In response to the recent takedown of the Ukrainian telecom provider Kyivstar, the Blackjack group has targeted the Moscow based M9 Telecom.
The group claimed that the attack resulted in the total destruction of M9’s servers, website, branch websites, and mail server. All in all, around 20 terabytes of data was apparently deleted.
The Blackjack group said this attack is just a warmup for a later assault, “which will be a serious revenge for Kyivstar.” In the aftermath of the attack, the group also publicly released 10GB of data from M9’s mail servers and their client database.
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An eye for an eye, and a telecom for a telecom
Last month, the Russian-backed Sandworm group took down Kyivstar services after lingering within its network since as early as May 2023. The attack resulted in a total network outage, causing disruption to communications in the capital and disabling a number of early warning systems in local villages. Last year's attack also prompted Kyiv residents to seek alternative telecom providers, causing network overloads for Lifecell and Vodafone in Ukraine.
The Blackjack group earlier targeted a Russian water utility firm with support from the Security Service of Ukraine (SBU) resulting in the group deleting 6 terabytes of data and stealing an additional 1.5 terabytes.
Russian and Ukrainian groups have been trading blows for a number of years, but cyber activity has increased in parallel with hostilities since the illegal Russian annexation of the Crimean peninsula in 2014. Russia has significant ramped up its cyberwarfare abilities in the wake of the full scale invasion of Ukraine as means of increasing its capacity for hybrid warfare and as practice and testing of its tactics, techniques and procedures (TTP).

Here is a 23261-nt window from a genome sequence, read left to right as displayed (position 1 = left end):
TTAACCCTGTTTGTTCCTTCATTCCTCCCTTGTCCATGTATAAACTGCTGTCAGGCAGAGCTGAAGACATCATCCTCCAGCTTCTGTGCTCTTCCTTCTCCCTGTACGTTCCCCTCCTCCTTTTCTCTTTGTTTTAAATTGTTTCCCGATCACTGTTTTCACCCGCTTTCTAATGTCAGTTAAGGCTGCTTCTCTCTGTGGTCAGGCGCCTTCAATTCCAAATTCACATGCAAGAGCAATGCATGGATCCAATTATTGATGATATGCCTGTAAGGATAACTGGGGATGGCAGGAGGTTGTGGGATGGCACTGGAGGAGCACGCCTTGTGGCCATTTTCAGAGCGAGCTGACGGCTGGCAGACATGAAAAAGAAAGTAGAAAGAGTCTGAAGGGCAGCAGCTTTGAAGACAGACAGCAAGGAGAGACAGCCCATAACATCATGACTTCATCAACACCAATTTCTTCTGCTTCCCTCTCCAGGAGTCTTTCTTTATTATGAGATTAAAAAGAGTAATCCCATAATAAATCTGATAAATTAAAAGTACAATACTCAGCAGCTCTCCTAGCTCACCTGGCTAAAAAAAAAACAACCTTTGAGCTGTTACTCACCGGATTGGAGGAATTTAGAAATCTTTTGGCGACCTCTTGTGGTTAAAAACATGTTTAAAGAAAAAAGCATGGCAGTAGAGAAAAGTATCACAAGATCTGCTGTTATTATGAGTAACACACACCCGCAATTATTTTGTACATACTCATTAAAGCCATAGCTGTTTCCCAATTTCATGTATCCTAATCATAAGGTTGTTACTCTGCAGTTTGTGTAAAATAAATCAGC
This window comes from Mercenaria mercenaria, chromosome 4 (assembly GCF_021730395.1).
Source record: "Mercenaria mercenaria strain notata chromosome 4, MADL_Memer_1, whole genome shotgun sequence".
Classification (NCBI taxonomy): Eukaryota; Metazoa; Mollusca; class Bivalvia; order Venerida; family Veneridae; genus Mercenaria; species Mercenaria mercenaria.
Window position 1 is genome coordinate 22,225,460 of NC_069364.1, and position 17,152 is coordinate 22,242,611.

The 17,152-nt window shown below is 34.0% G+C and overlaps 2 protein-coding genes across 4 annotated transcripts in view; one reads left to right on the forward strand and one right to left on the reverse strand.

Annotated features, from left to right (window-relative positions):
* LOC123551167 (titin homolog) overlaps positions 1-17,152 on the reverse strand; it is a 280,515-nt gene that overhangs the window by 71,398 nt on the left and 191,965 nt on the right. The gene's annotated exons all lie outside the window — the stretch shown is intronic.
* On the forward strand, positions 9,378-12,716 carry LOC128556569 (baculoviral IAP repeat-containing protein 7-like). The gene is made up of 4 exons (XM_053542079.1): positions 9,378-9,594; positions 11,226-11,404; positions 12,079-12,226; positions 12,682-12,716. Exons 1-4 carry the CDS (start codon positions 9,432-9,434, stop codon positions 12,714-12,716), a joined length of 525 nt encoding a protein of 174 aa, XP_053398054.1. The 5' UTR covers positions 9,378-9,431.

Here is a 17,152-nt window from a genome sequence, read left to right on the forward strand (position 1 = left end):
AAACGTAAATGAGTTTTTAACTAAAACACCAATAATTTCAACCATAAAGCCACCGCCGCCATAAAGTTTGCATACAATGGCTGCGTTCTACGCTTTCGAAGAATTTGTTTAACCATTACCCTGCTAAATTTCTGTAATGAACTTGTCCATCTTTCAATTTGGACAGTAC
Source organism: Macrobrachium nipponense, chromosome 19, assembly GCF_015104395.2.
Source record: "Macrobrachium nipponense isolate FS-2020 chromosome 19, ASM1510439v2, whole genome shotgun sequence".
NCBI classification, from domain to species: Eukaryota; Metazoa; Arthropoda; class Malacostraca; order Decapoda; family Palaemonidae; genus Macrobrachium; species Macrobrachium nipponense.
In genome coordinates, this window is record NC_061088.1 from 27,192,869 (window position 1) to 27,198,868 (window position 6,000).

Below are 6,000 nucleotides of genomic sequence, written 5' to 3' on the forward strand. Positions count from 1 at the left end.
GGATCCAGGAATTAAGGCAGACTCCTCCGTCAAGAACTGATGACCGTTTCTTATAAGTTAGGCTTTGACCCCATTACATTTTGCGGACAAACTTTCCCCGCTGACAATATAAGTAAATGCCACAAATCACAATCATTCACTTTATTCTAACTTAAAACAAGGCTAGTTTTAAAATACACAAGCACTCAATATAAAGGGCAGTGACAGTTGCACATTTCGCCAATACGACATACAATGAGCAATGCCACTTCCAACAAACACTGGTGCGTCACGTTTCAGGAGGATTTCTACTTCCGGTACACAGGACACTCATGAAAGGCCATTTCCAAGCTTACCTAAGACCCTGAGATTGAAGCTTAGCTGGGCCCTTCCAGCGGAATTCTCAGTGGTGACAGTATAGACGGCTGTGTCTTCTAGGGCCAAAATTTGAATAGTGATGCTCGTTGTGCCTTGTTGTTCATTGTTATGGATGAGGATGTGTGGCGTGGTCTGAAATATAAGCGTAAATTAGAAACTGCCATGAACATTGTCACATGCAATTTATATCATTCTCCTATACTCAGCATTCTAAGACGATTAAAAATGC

As the invasion of Ukraine - dubbed by the Kremlin as a ‘special military operation’ - is set to enter its second year, Russia is expected to step up its cyber campaigns both against the Ukrainian civilian population and Ukraine’s allies as a way to erode support for both the government itself and any further provisions of military aid and funding.
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Benedict Collins is a Staff Writer at TechRadar Pro covering privacy and security. Before settling into journalism he worked as a Livestream Production Manager, covering games in the National Ice Hockey League for 5 years and contributing heavily to the advancement of livestreaming within the league. Benedict is mainly focused on security issues such as phishing, malware, and cyber criminal activity, but he also likes to draw on his knowledge of geopolitics and international relations to understand the motives and consequences of state-sponsored cyber attacks.
He has a MA in Security, Intelligence and Diplomacy, alongside a BA in Politics with Journalism, both from the University of Buckingham. His masters dissertation, titled 'Arms sales as a foreign policy tool,' argues that the export of weapon systems has been an integral part of the diplomatic toolkit used by the US, Russia and China since 1945. Benedict has also written about NATO's role in the era of hybrid warfare, the influence of interest groups on US foreign policy, and how reputational insecurity can contribute to the misuse of intelligence.
Outside of work Ben follows many sports; most notably ice hockey and rugby. When not running or climbing, Ben can most often be found deep in the shrubbery of a pub garden.